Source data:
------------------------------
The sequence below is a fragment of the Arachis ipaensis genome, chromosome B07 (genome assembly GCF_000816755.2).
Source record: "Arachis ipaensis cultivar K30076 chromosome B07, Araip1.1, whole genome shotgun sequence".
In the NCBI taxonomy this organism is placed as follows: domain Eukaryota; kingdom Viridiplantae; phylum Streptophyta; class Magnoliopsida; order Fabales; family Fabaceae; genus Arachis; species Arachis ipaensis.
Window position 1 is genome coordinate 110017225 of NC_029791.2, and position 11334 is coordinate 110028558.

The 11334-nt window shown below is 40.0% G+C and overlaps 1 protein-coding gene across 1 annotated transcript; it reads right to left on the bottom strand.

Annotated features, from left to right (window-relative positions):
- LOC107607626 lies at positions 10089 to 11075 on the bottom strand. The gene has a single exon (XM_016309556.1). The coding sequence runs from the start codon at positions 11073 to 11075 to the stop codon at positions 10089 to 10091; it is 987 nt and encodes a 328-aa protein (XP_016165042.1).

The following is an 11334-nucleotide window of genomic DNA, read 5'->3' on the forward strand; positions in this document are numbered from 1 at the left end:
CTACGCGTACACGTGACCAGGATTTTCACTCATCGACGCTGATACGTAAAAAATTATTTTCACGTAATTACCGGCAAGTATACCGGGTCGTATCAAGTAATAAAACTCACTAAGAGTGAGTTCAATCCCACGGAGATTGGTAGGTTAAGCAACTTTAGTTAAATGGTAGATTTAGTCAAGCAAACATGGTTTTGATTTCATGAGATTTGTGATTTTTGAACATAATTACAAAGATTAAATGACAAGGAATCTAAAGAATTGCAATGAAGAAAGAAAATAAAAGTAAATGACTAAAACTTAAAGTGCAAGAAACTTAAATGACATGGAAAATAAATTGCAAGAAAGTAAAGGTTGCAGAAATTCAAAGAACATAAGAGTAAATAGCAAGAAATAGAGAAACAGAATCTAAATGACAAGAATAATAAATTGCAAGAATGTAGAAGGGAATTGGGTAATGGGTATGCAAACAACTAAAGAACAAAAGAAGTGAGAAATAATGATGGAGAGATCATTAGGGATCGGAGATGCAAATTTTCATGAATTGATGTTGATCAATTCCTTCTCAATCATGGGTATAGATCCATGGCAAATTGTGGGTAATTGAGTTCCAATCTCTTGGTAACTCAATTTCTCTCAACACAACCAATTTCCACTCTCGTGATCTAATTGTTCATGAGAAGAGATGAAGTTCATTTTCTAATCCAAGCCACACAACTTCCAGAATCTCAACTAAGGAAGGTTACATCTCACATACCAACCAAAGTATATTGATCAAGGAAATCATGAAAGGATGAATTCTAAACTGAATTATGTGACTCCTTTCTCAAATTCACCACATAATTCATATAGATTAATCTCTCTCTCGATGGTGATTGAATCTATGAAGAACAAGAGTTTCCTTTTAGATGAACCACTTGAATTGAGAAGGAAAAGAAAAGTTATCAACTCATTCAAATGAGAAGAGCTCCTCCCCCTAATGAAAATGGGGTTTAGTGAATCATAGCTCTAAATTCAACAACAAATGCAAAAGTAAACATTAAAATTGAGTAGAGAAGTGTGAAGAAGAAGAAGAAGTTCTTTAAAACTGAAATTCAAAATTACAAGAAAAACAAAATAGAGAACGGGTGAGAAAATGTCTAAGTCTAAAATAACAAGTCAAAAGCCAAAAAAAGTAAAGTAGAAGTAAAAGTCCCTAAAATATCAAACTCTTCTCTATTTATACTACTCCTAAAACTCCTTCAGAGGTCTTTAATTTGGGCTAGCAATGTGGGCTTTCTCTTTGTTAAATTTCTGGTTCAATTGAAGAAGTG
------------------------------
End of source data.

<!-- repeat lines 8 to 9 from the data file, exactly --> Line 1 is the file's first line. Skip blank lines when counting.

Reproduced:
The following is an 11334-nucleotide window of genomic DNA, read 5'->3' on the forward strand; positions in this document are numbered from 1 at the left end:
CTACGCGTACACGTGACCAGGATTTTCACTCATCGACGCTGATACGTAAAAAATTATTTTCACGTAATTACCGGCAAGTATACCGGGTCGTATCAAGTAATAAAACTCACTAAGAGTGAGTTCAATCCCACGGAGATTGGTAGGTTAAGCAACTTTAGTTAAATGGTAGATTTAGTCAAGCAAACATGGTTTTGATTTCATGAGATTTGTGATTTTTGAACATAATTACAAAGATTAAATGACAAGGAATCTAAAGAATTGCAATGAAGAAAGAAAATAAAAGTAAATGACTAAAACTTAAAGTGCAAGAAACTTAAATGACATGGAAAATAAATTGCAAGAAAGTAAAGGTTGCAGAAATTCAAAGAACATAAGAGTAAATAGCAAGAAATAGAGAAACAGAATCTAAATGACAAGAATAATAAATTGCAAGAATGTAGAAGGGAATTGGGTAATGGGTATGCAAACAACTAAAGAACAAAAGAAGTGAGAAATAATGATGGAGAGATCATTAGGGATCGGAGATGCAAATTTTCATGAATTGATGTTGATCAATTCCTTCTCAATCATGGGTATAGATCCATGGCAAATTGTGGGTAATTGAGTTCCAATCTCTTGGTAACTCAATTTCTCTCAACACAACCAATTTCCACTCTCGTGATCTAATTGTTCATGAGAAGAGATGAAGTTCATTTTCTAATCCAAGCCACACAACTTCCAGAATCTCAACTAAGGAAGGTTACATCTCACATACCAACCAAAGTATATTGATCAAGGAAATCATGAAAGGATGAATTCTAAACTGAATTATGTGACTCCTTTCTCAAATTCACCACATAATTCATATAGATTAATCTCTCTCTCGATGGTGATTGAATCTATGAAGAACAAGAGTTTCCTTTTAGATGAACCACTTGAATTGAGAAGGAAAAGAAAAGTTATCAACTCATTCAAATGAGAAGAGCTCCTCCCCCTAATGAAAATGGGGTTTAGTGAATCATAGCTCTAAATTCAACAACAAATGCAAAAGTAAACATTAAAATTGAGTAGAGAAGTGTGAAGAAGAAGAAGAAGTTCTTTAAAACTGAAATTCAAAATTACAAGAAAAACAAAATAGAGAACGGGTGAGAAAATGTCTAAGTCTAAAATAACAAGTCAAAAGCCAAAAAAAGTAAAGTAGAAGTAAAAGTCCCTAAAATATCAAACTCTTCTCTATTTATACTACTCCTAAAACTCCTTCAGAGGTCTTTAATTTGGGCTAGCAATGTGGGCTTTCTCTTTGTTAAATTTCTGGTTCAATTGAAGAAGTG